However, unnamed sources in the coalition on Friday told Channel 12 they believed the government would survive a deal, at least in the immediate future — noting that it would likely take months for Likud to sort out its future if Netanyahu departs.

The deal reportedly being offered to Netanyahu would see bribery charges against him removed. The former premier would admit to lesser charges of fraud and breach of trust and receive only a mild sentence of community service. However, he would also be required to agree to a conviction that includes “moral turpitude” — ejecting him from public life for at least seven years and likely ending his political career.

Attorney General Avichai Mandelblit attends a conference of the Channel 13 News company in Jerusalem on June 3, 2021. (Yonatan Sindel/Flash90)

The issue of moral turpitude is currently seen as the main sticking point between the sides, but Mandelbit is reported to be steadfast in his rejection of any other option.

More specifically, the sides are said to be at odds over the question of when Netanyahu would resign from the Knesset — and therefore who would have the authority to determine if the charges amount to moral turpitude.

If he resigns before a final verdict, it would fall to the Supreme Court judge who heads the Central Elections Committee to make a decision before the next election to the Knesset. If, however, Netanyahu remains in office until a verdict is in place — Mandelblit’s purported preference — then the trial judges will make the ultimate decision on whether his actions amount to moral turpitude.

Netanyahu — who has long publicly proclaimed that his innocence would be proven in court, and previously vowed not to accept any plea deal — is reportedly consulting with aides about moving forward with a deal. Reports have indicated that Mandelblit may be eager to wrap things up before his term ends at the end of the month.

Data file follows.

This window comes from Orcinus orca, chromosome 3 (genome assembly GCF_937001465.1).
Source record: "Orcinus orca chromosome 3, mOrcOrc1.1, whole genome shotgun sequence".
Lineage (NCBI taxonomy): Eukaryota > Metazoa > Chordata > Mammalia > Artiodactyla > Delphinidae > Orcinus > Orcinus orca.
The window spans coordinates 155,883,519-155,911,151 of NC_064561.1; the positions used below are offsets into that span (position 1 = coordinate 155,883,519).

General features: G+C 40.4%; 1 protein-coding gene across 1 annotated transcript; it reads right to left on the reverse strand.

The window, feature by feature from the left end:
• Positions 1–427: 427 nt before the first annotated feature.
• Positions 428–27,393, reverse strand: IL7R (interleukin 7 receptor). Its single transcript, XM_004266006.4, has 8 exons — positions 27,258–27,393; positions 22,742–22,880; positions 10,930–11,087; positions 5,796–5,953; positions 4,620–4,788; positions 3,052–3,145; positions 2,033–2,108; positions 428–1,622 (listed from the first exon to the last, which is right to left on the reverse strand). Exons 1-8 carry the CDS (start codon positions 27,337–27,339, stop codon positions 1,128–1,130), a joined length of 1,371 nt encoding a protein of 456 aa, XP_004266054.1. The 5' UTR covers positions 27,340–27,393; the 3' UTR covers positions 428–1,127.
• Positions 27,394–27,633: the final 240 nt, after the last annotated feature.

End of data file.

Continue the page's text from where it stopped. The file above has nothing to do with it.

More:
According to Channel 13, Netanyahu started considering a plea deal after receiving a legal assessment that key state’s witness Nir Hefetz’s recent testimony was effective for the prosecution’s case, and amid concerns that the upcoming testimony of another state’s witness, Shlomo Filber, could also be damaging.

Nir Hefetz at the District Court in Jerusalem on December 6, 2021 (Yonatan Sindel/Flash90)

Numerous state prosecution officials were unaware of the negotiations for a plea deal with Netanyahu until Wednesday, with only Amit Aisman, the state attorney, and Liat Ben Ari, the lead prosecutor in the Netanyahu trial, kept in the look, according to a Channel 13 report Friday.

Netanyahu is on trial in three separate graft cases: fraud and breach of trust in Case 1000 and in Case 2000, and charges of bribery, fraud and breach of trust in Case 4000. He denies all allegations against him, and says the charges were fabricated by a biased police force and state prosecution service, overseen by a weak attorney general, in league with political opponents and the leftist media.